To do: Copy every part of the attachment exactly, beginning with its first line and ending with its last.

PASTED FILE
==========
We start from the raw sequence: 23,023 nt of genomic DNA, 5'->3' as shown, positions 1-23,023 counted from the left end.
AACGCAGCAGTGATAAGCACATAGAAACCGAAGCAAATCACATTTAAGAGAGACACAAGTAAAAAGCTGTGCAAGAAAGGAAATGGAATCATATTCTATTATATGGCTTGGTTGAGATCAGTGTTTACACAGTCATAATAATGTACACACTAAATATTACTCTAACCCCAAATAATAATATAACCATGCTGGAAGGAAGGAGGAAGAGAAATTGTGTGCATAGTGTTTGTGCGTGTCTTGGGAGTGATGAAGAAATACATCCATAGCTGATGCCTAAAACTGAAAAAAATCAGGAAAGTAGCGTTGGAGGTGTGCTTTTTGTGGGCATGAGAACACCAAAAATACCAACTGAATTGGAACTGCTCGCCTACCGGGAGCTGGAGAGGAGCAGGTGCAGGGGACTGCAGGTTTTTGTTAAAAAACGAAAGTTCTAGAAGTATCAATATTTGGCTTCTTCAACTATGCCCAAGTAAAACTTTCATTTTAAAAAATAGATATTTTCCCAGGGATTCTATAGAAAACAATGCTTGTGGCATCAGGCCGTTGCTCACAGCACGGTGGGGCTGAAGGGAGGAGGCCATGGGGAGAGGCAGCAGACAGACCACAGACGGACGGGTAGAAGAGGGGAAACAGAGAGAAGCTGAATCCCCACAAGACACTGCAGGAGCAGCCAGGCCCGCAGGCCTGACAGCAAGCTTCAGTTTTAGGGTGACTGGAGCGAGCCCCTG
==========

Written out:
We start from the raw sequence: 23,023 nt of genomic DNA, 5'->3' as shown, positions 1-23,023 counted from the left end.
AACGCAGCAGTGATAAGCACATAGAAACCGAAGCAAATCACATTTAAGAGAGACACAAGTAAAAAGCTGTGCAAGAAAGGAAATGGAATCATATTCTATTATATGGCTTGGTTGAGATCAGTGTTTACACAGTCATAATAATGTACACACTAAATATTACTCTAACCCCAAATAATAATATAACCATGCTGGAAGGAAGGAGGAAGAGAAATTGTGTGCATAGTGTTTGTGCGTGTCTTGGGAGTGATGAAGAAATACATCCATAGCTGATGCCTAAAACTGAAAAAAATCAGGAAAGTAGCGTTGGAGGTGTGCTTTTTGTGGGCATGAGAACACCAAAAATACCAACTGAATTGGAACTGCTCGCCTACCGGGAGCTGGAGAGGAGCAGGTGCAGGGGACTGCAGGTTTTTGTTAAAAAACGAAAGTTCTAGAAGTATCAATATTTGGCTTCTTCAACTATGCCCAAGTAAAACTTTCATTTTAAAAAATAGATATTTTCCCAGGGATTCTATAGAAAACAATGCTTGTGGCATCAGGCCGTTGCTCACAGCACGGTGGGGCTGAAGGGAGGAGGCCATGGGGAGAGGCAGCAGACAGACCACAGACGGACGGGTAGAAGAGGGGAAACAGAGAGAAGCTGAATCCCCACAAGACACTGCAGGAGCAGCCAGGCCCGCAGGCCTGACAGCAAGCTTCAGTTTTAGGGTGACTGGAGCGAGCCCCTG